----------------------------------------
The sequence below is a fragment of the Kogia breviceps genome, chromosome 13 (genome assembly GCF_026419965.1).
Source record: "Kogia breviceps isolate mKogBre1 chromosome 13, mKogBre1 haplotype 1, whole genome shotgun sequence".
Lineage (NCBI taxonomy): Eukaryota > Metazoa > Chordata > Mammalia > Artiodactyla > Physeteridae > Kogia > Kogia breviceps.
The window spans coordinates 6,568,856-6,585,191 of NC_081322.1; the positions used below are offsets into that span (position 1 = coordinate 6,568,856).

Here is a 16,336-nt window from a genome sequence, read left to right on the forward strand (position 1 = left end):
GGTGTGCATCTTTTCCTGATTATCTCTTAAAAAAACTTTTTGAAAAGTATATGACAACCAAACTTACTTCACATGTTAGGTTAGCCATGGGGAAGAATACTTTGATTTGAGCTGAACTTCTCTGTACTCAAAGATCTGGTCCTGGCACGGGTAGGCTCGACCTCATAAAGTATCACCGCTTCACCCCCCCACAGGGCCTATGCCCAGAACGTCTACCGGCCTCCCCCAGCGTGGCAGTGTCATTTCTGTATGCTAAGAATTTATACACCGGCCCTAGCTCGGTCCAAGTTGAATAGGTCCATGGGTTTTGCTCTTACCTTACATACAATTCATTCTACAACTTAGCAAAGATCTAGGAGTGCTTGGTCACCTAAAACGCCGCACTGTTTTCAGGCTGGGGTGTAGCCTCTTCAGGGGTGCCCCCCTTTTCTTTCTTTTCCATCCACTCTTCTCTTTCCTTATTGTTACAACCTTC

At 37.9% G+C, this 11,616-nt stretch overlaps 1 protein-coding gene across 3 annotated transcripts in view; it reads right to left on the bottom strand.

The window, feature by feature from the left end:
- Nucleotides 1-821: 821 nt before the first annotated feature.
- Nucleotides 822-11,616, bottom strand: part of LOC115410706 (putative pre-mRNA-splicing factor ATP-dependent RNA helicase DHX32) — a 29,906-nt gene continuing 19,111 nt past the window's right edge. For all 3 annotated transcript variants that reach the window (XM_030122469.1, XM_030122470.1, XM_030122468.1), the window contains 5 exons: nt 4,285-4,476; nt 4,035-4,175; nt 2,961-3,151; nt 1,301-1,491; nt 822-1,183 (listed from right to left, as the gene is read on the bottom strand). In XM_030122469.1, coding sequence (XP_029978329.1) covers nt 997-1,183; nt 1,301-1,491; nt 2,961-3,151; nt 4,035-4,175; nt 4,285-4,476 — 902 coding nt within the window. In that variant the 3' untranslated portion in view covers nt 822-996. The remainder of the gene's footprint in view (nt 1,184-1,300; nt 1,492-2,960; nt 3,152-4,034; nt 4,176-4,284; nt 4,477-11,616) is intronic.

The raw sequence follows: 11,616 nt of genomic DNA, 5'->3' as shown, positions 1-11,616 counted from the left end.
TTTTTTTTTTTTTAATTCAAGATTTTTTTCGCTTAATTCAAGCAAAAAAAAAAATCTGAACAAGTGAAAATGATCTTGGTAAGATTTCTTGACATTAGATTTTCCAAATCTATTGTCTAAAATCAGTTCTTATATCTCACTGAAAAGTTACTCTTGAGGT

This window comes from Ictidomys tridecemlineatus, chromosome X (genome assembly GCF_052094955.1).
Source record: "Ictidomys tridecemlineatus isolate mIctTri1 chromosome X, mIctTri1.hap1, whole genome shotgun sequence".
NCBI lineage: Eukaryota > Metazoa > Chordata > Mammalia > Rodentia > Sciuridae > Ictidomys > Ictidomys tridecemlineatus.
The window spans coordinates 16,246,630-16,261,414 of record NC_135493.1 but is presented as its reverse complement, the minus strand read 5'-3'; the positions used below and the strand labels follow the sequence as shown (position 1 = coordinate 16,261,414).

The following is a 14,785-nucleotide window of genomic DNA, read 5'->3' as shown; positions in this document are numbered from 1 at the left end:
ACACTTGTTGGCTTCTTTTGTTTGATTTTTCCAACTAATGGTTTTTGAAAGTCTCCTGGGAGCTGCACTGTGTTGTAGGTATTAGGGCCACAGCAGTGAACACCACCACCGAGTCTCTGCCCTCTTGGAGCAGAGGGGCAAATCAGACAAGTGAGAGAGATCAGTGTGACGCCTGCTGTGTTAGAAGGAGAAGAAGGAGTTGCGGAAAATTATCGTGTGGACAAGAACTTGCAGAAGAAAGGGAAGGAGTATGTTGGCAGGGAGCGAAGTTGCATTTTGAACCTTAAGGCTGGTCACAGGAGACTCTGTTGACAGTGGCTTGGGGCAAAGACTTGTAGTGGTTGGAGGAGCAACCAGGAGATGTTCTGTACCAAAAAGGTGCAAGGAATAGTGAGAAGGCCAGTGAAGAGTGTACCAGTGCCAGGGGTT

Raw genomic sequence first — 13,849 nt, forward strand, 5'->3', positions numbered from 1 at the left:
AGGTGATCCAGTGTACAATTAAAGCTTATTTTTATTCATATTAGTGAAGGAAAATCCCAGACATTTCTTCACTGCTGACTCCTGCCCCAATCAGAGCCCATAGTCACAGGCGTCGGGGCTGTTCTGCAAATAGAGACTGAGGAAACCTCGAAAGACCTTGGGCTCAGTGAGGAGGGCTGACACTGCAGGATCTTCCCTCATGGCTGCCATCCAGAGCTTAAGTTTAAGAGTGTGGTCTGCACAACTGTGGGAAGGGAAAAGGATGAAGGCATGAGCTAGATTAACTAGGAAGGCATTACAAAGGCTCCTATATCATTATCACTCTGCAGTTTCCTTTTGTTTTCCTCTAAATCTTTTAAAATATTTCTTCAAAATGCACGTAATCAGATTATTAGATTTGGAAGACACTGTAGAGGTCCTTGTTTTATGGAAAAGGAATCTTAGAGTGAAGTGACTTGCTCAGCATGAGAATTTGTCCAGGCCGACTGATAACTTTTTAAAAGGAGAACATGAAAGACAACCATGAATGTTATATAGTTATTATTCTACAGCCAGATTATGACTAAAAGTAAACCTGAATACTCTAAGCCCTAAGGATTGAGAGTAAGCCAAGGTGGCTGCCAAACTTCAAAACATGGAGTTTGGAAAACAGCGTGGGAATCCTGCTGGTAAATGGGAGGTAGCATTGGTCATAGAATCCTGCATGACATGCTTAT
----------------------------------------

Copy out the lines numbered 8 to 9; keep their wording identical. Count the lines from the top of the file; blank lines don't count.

The window, feature by feature from the left end:
- Nucleotides 1-821: 821 nt before the first annotated feature.